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Research is scientific if and only if it follows a procedure known as scientific method. A received view of this method has evolved in the seventeenth century as a synthesis of ideas of Bacon, Boyle, and Newton. Roughly, scientific method consists of indiscriminate observations of regularities, gathering information on repeatable phenomena, and using it as a sound basis for theorizing. Scientific method is, then, a talisman for success. Accordingly, researchers strive to show that their work conforms to scientific method—to the point of distortion. Yet, famously, all guarantees of success in research are worthless. Plato declared that the validity of ideas depends on their pedigree. Tradition offers only two views on the source of ideas: It is intuition—intellectualism, apriorism (Plato)— or it is observation—empiricism, inductivism (Aristotle). Question: Where should thinking or observing begin? No answer. Reliance on both thought and experience as sources of knowledge is impossible, as they may mismatch; yet their judicious use as procedures is possible: Apriorism admits experience as hints; inductivism admits hypotheses as temporary scaffolding.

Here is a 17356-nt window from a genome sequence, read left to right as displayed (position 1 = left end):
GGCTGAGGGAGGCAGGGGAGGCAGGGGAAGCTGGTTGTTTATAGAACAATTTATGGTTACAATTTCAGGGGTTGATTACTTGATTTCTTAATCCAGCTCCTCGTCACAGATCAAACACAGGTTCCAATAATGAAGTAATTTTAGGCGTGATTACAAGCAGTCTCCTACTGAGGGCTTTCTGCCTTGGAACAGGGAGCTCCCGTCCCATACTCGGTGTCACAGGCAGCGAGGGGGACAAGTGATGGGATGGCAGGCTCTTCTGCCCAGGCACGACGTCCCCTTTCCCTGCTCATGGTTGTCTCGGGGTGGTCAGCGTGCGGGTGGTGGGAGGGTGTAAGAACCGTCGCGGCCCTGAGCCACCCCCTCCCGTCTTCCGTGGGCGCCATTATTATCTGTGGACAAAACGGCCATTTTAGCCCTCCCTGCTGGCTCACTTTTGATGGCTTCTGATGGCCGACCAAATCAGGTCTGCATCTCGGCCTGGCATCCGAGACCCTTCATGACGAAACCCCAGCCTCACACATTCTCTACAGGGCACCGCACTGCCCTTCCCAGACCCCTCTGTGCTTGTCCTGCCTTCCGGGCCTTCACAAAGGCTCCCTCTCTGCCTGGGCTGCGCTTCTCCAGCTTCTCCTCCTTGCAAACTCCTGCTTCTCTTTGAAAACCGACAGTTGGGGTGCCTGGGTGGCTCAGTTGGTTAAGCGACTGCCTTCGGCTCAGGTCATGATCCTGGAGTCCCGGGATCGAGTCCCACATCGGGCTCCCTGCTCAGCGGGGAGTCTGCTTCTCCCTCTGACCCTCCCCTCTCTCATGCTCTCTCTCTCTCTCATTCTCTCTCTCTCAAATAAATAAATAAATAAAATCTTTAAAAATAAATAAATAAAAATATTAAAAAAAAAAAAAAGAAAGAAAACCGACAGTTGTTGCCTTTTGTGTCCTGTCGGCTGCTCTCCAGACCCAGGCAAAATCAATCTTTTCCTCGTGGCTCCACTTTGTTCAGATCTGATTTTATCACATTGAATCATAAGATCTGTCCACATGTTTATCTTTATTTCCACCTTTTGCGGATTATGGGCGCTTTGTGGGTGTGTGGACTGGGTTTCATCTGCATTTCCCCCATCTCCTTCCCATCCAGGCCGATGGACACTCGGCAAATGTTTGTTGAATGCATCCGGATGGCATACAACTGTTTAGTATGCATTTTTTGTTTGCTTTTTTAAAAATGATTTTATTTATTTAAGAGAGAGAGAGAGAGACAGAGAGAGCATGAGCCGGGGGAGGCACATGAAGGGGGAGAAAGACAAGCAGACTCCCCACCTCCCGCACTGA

The promise of success that scientific method grants depends on the unlearning of prejudices. Sir Francis Bacon, the father of the modern scientific method and a precursor of the Enlightenment, was the first to realize that preconceived opinions distort observation, as they invariably confirm themselves; reliable observations come from unbiased minds. So he recommended relinquishing all preconceptions. This is radicalism; it bespeaks utter rationality. The classical rationalists of the Age of Reason viewed humans as utterly rational, with reason as free of local (individual) differences. Their theories ignored these differences; their economic theory concerned only free trade; their political theory deemed the state as taking care of the contracts, including those between ruler and subject; religion they viewed as private, independent of any established church. Social researchers thus viewed individual conduct as purely rational and as yielding to individually endorsed motives exclusively. Thus, their views on scientific method embody a view of humanity as rational and the individual as preceding society.